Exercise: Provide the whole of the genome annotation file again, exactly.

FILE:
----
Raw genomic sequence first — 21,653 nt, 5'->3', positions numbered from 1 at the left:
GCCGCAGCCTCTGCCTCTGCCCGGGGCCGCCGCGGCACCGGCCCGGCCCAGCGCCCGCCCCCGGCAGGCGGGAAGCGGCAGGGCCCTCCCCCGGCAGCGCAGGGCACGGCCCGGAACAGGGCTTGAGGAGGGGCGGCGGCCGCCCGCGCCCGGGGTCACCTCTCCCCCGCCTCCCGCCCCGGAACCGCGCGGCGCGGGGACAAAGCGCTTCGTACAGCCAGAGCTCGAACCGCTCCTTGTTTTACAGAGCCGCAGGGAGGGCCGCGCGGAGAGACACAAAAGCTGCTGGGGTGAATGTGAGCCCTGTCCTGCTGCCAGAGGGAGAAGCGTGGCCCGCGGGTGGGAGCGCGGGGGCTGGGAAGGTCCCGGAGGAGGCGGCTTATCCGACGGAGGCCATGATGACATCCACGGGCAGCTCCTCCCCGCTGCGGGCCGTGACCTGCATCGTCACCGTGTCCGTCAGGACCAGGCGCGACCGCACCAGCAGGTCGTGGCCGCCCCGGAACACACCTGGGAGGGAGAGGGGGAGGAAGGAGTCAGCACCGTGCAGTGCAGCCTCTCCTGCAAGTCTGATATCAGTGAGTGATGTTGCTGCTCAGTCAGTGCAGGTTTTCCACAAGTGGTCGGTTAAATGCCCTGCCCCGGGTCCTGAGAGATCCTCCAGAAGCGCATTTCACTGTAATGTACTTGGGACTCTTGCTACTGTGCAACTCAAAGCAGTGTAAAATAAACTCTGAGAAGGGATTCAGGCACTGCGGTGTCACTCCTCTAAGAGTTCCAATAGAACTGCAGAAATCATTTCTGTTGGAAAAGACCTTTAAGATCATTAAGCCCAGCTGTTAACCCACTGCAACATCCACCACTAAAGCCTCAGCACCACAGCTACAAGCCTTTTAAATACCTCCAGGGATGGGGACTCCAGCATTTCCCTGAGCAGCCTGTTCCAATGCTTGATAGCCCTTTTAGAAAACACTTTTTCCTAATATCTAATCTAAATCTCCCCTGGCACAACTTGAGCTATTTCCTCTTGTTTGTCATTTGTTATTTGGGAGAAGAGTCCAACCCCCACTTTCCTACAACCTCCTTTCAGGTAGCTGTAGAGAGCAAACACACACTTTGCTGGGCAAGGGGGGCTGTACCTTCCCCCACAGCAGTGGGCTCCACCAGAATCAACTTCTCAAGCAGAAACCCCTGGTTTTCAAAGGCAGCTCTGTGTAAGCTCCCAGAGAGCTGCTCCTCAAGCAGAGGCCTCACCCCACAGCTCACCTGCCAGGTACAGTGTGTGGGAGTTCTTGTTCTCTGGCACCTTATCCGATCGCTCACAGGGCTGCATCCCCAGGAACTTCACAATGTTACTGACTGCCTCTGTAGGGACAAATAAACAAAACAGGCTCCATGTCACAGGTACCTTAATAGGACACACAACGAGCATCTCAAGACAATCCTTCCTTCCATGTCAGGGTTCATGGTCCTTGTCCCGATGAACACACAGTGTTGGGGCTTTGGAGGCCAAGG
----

Raw genomic sequence first — 21,653 nt, 5'->3', positions numbered from 1 at the left:
GCCGCAGCCTCTGCCTCTGCCCGGGGCCGCCGCGGCACCGGCCCGGCCCAGCGCCCGCCCCCGGCAGGCGGGAAGCGGCAGGGCCCTCCCCCGGCAGCGCAGGGCACGGCCCGGAACAGGGCTTGAGGAGGGGCGGCGGCCGCCCGCGCCCGGGGTCACCTCTCCCCCGCCTCCCGCCCCGGAACCGCGCGGCGCGGGGACAAAGCGCTTCGTACAGCCAGAGCTCGAACCGCTCCTTGTTTTACAGAGCCGCAGGGAGGGCCGCGCGGAGAGACACAAAAGCTGCTGGGGTGAATGTGAGCCCTGTCCTGCTGCCAGAGGGAGAAGCGTGGCCCGCGGGTGGGAGCGCGGGGGCTGGGAAGGTCCCGGAGGAGGCGGCTTATCCGACGGAGGCCATGATGACATCCACGGGCAGCTCCTCCCCGCTGCGGGCCGTGACCTGCATCGTCACCGTGTCCGTCAGGACCAGGCGCGACCGCACCAGCAGGTCGTGGCCGCCCCGGAACACACCTGGGAGGGAGAGGGGGAGGAAGGAGTCAGCACCGTGCAGTGCAGCCTCTCCTGCAAGTCTGATATCAGTGAGTGATGTTGCTGCTCAGTCAGTGCAGGTTTTCCACAAGTGGTCGGTTAAATGCCCTGCCCCGGGTCCTGAGAGATCCTCCAGAAGCGCATTTCACTGTAATGTACTTGGGACTCTTGCTACTGTGCAACTCAAAGCAGTGTAAAATAAACTCTGAGAAGGGATTCAGGCACTGCGGTGTCACTCCTCTAAGAGTTCCAATAGAACTGCAGAAATCATTTCTGTTGGAAAAGACCTTTAAGATCATTAAGCCCAGCTGTTAACCCACTGCAACATCCACCACTAAAGCCTCAGCACCACAGCTACAAGCCTTTTAAATACCTCCAGGGATGGGGACTCCAGCATTTCCCTGAGCAGCCTGTTCCAATGCTTGATAGCCCTTTTAGAAAACACTTTTTCCTAATATCTAATCTAAATCTCCCCTGGCACAACTTGAGCTATTTCCTCTTGTTTGTCATTTGTTATTTGGGAGAAGAGTCCAACCCCCACTTTCCTACAACCTCCTTTCAGGTAGCTGTAGAGAGCAAACACACACTTTGCTGGGCAAGGGGGGCTGTACCTTCCCCCACAGCAGTGGGCTCCACCAGAATCAACTTCTCAAGCAGAAACCCCTGGTTTTCAAAGGCAGCTCTGTGTAAGCTCCCAGAGAGCTGCTCCTCAAGCAGAGGCCTCACCCCACAGCTCACCTGCCAGGTACAGTGTGTGGGAGTTCTTGTTCTCTGGCACCTTATCCGATCGCTCACAGGGCTGCATCCCCAGGAACTTCACAATGTTACTGACTGCCTCTGTAGGGACAAATAAACAAAACAGGCTCCATGTCACAGGTACCTTAATAGGACACACAACGAGCATCTCAAGACAATCCTTCCTTCCATGTCAGGGTTCATGGTCCTTGTCCCGATGAACACACAGTGTTGGGGCTTTGGAGGCCAAGG